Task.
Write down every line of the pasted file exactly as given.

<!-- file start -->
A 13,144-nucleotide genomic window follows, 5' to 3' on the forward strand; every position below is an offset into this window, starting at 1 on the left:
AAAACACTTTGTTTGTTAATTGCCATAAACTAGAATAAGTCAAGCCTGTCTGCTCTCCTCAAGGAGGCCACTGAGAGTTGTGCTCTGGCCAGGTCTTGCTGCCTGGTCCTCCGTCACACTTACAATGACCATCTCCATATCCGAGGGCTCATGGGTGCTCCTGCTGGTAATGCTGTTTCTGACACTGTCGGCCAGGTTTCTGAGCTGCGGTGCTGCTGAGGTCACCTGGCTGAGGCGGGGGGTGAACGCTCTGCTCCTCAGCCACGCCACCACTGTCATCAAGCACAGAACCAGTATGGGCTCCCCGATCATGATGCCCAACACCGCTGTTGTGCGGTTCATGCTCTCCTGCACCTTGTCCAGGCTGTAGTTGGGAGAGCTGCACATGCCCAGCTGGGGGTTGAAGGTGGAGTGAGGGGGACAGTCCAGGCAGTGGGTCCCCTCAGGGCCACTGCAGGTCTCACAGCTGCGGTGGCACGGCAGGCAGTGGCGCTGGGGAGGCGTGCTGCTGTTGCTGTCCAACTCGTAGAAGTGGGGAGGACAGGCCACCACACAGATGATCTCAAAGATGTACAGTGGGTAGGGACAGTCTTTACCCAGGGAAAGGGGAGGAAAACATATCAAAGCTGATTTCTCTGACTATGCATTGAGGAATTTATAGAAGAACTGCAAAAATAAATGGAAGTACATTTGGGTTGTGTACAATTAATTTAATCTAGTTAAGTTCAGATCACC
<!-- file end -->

A 13,144-nucleotide genomic window follows, 5' to 3' on the forward strand; every position below is an offset into this window, starting at 1 on the left:
AAAACACTTTGTTTGTTAATTGCCATAAACTAGAATAAGTCAAGCCTGTCTGCTCTCCTCAAGGAGGCCACTGAGAGTTGTGCTCTGGCCAGGTCTTGCTGCCTGGTCCTCCGTCACACTTACAATGACCATCTCCATATCCGAGGGCTCATGGGTGCTCCTGCTGGTAATGCTGTTTCTGACACTGTCGGCCAGGTTTCTGAGCTGCGGTGCTGCTGAGGTCACCTGGCTGAGGCGGGGGGTGAACGCTCTGCTCCTCAGCCACGCCACCACTGTCATCAAGCACAGAACCAGTATGGGCTCCCCGATCATGATGCCCAACACCGCTGTTGTGCGGTTCATGCTCTCCTGCACCTTGTCCAGGCTGTAGTTGGGAGAGCTGCACATGCCCAGCTGGGGGTTGAAGGTGGAGTGAGGGGGACAGTCCAGGCAGTGGGTCCCCTCAGGGCCACTGCAGGTCTCACAGCTGCGGTGGCACGGCAGGCAGTGGCGCTGGGGAGGCGTGCTGCTGTTGCTGTCCAACTCGTAGAAGTGGGGAGGACAGGCCACCACACAGATGATCTCAAAGATGTACAGTGGGTAGGGACAGTCTTTACCCAGGGAAAGGGGAGGAAAACATATCAAAGCTGATTTCTCTGACTATGCATTGAGGAATTTATAGAAGAACTGCAAAAATAAATGGAAGTACATTTGGGTTGTGTACAATTAATTTAATCTAGTTAAGTTCAGATCACC